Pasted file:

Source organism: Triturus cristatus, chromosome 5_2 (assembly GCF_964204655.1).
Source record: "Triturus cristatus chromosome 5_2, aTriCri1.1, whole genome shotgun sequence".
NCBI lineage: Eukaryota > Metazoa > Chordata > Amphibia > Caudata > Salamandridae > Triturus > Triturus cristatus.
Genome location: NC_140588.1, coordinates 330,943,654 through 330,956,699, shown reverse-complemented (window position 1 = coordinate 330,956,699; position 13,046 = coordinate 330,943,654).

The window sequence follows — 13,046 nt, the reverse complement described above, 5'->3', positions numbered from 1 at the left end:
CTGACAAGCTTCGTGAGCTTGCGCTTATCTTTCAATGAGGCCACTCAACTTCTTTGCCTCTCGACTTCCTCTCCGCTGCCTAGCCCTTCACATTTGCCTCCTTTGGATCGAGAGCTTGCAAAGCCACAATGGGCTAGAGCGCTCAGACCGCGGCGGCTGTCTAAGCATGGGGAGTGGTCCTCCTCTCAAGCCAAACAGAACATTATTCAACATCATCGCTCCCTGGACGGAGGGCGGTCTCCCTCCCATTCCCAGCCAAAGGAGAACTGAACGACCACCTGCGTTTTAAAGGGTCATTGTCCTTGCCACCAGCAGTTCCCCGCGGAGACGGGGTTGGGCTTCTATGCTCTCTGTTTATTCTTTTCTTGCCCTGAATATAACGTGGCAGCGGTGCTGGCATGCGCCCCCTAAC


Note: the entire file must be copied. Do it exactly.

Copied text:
Source organism: Triturus cristatus, chromosome 5_2 (assembly GCF_964204655.1).
Source record: "Triturus cristatus chromosome 5_2, aTriCri1.1, whole genome shotgun sequence".
NCBI lineage: Eukaryota > Metazoa > Chordata > Amphibia > Caudata > Salamandridae > Triturus > Triturus cristatus.
Genome location: NC_140588.1, coordinates 330,943,654 through 330,956,699, shown reverse-complemented (window position 1 = coordinate 330,956,699; position 13,046 = coordinate 330,943,654).

The window sequence follows — 13,046 nt, the reverse complement described above, 5'->3', positions numbered from 1 at the left end:
CTGACAAGCTTCGTGAGCTTGCGCTTATCTTTCAATGAGGCCACTCAACTTCTTTGCCTCTCGACTTCCTCTCCGCTGCCTAGCCCTTCACATTTGCCTCCTTTGGATCGAGAGCTTGCAAAGCCACAATGGGCTAGAGCGCTCAGACCGCGGCGGCTGTCTAAGCATGGGGAGTGGTCCTCCTCTCAAGCCAAACAGAACATTATTCAACATCATCGCTCCCTGGACGGAGGGCGGTCTCCCTCCCATTCCCAGCCAAAGGAGAACTGAACGACCACCTGCGTTTTAAAGGGTCATTGTCCTTGCCACCAGCAGTTCCCCGCGGAGACGGGGTTGGGCTTCTATGCTCTCTGTTTATTCTTTTCTTGCCCTGAATATAACGTGGCAGCGGTGCTGGCATGCGCCCCCTAAC